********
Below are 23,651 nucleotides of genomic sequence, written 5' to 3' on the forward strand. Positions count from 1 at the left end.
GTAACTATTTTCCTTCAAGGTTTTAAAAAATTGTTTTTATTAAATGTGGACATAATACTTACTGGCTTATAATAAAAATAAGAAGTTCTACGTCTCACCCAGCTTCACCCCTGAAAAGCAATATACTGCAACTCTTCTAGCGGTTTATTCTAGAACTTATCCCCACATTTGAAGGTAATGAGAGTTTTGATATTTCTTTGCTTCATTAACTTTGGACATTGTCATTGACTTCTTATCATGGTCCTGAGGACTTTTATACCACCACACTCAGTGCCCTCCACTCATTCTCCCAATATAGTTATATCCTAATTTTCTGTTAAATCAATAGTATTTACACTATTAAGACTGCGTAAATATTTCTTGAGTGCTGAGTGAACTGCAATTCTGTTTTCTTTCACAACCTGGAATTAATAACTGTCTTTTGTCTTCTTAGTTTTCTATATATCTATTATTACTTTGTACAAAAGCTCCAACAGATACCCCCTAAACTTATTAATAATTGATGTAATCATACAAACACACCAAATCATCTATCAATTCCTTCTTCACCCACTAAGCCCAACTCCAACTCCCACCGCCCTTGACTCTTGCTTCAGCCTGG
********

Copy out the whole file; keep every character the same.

Below are 23,651 nucleotides of genomic sequence, written 5' to 3' on the forward strand. Positions count from 1 at the left end.
GTAACTATTTTCCTTCAAGGTTTTAAAAAATTGTTTTTATTAAATGTGGACATAATACTTACTGGCTTATAATAAAAATAAGAAGTTCTACGTCTCACCCAGCTTCACCCCTGAAAAGCAATATACTGCAACTCTTCTAGCGGTTTATTCTAGAACTTATCCCCACATTTGAAGGTAATGAGAGTTTTGATATTTCTTTGCTTCATTAACTTTGGACATTGTCATTGACTTCTTATCATGGTCCTGAGGACTTTTATACCACCACACTCAGTGCCCTCCACTCATTCTCCCAATATAGTTATATCCTAATTTTCTGTTAAATCAATAGTATTTACACTATTAAGACTGCGTAAATATTTCTTGAGTGCTGAGTGAACTGCAATTCTGTTTTCTTTCACAACCTGGAATTAATAACTGTCTTTTGTCTTCTTAGTTTTCTATATATCTATTATTACTTTGTACAAAAGCTCCAACAGATACCCCCTAAACTTATTAATAATTGATGTAATCATACAAACACACCAAATCATCTATCAATTCCTTCTTCACCCACTAAGCCCAACTCCAACTCCCACCGCCCTTGACTCTTGCTTCAGCCTGG